Prokopios of Caesarea

from Wikipedia, the free encyclopedia

Prokopios of Caesarea (Προκόπιος, Latin Procopius Caesarensis , in German usually called Prokop ; * around 500 in Caesarea Maritima ; † around 560 in Constantinople ) was a late antique Greek or early Byzantine historian of the 6th century AD. He is considered to be the last great historian of antiquity and as the most important source at the time of Emperor Justinian .


Prokopios probably came from a privileged Hellenized family from Caesarea Maritima ( Greek. Παράλιος Καισάρεια) in Palestine and enjoyed obviously a rhetorical and legal education, probably at the law school of Beirut , but perhaps also in Caesarea or Konstantin Opel . From 527 to 540 or 542 he was a consiliarius or assessor (Greek πάρεδρος) and thus legal advisor to the Eastern Roman magister militum Belisarius . The entire field post went through his hands, so he was at least well informed about the military and diplomatic events, and in this way he had access to many actors. However, his work, which is formally and linguistically strongly based on the classics of ancient historiography, often shows a certain tendency towards entertaining anecdotes , and his statements about foreign peoples are sometimes of dubious value. Procopius took part personally in Belisarius campaigns against the Sassanids , Vandals and Ostrogoths , after 542 he probably stayed mainly in Constantinople and wrote his works there. As the assessor of an army master, he must have held at least the rank of vir spectabilis ; the Central Byzantine Suda even calls it vir illustris . If so, he was not only formally but also de facto a senator. Johannes von Nikiu also refers to him as patricius and prefect.

Perhaps Procopius was identical with the Prefect of Constantinople, who, according to Johannes Malalas 561/62, investigated a conspiracy against Justinian, but this remains uncertain. It is usually assumed that Prokop died before Justinian's death in 565; there is no reference to the peace treaty with the Sassanids in the year 562, which Prokop would have mentioned with certainty if he had lived through it.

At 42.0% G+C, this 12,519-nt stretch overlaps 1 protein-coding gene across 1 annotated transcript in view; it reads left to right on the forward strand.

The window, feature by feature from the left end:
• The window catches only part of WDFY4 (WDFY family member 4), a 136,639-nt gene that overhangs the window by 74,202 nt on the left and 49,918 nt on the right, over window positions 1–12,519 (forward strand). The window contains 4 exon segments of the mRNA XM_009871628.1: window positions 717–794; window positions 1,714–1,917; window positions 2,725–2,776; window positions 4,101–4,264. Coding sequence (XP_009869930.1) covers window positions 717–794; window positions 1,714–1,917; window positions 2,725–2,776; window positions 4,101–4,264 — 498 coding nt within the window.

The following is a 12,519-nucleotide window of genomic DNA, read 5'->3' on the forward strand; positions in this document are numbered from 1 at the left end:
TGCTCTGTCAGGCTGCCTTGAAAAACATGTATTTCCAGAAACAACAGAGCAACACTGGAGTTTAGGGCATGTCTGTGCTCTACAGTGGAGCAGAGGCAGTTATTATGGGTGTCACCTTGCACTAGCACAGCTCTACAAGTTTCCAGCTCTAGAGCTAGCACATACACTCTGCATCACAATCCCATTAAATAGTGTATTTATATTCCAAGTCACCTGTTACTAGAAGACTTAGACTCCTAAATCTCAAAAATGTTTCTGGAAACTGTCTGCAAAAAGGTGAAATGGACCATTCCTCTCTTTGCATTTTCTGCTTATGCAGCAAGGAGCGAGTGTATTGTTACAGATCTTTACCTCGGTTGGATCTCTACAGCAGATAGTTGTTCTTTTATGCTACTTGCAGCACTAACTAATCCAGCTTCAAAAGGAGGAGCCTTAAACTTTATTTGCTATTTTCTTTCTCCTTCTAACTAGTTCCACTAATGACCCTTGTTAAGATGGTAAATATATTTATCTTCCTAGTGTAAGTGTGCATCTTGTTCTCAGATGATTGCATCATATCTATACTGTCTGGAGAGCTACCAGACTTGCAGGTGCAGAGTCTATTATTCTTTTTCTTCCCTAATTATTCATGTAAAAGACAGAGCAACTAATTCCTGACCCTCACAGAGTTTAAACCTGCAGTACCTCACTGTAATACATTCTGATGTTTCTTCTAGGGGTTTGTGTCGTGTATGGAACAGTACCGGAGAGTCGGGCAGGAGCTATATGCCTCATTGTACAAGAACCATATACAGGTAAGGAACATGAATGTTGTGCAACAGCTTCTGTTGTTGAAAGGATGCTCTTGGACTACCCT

The war history ( histories )

Prokops Historien in the manuscript Venice, Biblioteca Marciana , Gr. 398, fol. 98r

Around 550, Prokop wrote a war history in Greek of the wars of Emperor Justinian up to 550 (east) and 553 (west). The work is also often referred to as Histories or Bella and comprises eight books.

Books 1 and 2 deal with the Persian theater of war ( Sassanids , see also Roman-Persian Wars ) up to the 540s. Books 3 and 4 describe the struggles against the Vandals in North Africa, books 5 to 7 the wars against the Ostrogoths in Italy . The first seven books were finally completed in 550/51 and published together. Book 8 was only finished in 553/54, has its own short foreword and, as a "colorful story", offers a summary of the further military conflicts in various theaters of war (both in the west and in the east) up to the autumn of the year 553.

Prokop's histories are based on the model of Appian (ie according to geographical aspects), stylistically they are based on Herodotus and Thucydides , which is already clear in the prefaces. The histories are not only very comprehensive in terms of content, they are also on a high stylistic level and arrange the material skillfully and by no means unintentionally. Due to their digressions, they represent much more than a pure chronicle of war, but can certainly be viewed as the history of Justinian's time. For retrospectives, for example in the 5th century, Prokop used partly written works as sources, for example Priskos and Eustathios of Epiphaneia . Otherwise he could mainly fall back on his own experience, for which he will have already made notes; Due to his position, he also had partial access to official documents and was able to talk to eyewitnesses.

The buildings

Prokop's other works are the buildings ( De Aedificiis ) and the famous so-called "secret story". In the buildings , a presumed commissioned work, in which Prokop went into six books on Justinian's comprehensive building program in Constantinople (Book I) and in the provinces (except Italy), the emperor (but partly also Belisarius ) was praised panegyric . The criteria by which Prokop selected the places and buildings described have so far been poorly researched; so it is unclear why Antioch is dealt with in detail, whereas the no less important Alexandria is treated only in a few sentences. Books 5 and 6 may also not have been completed, but may have remained in the drafting stage (the note-like drafting suggests this); The lack of treatment of Italy, which Prokop knew well, suggests that the buildings may have remained unfinished.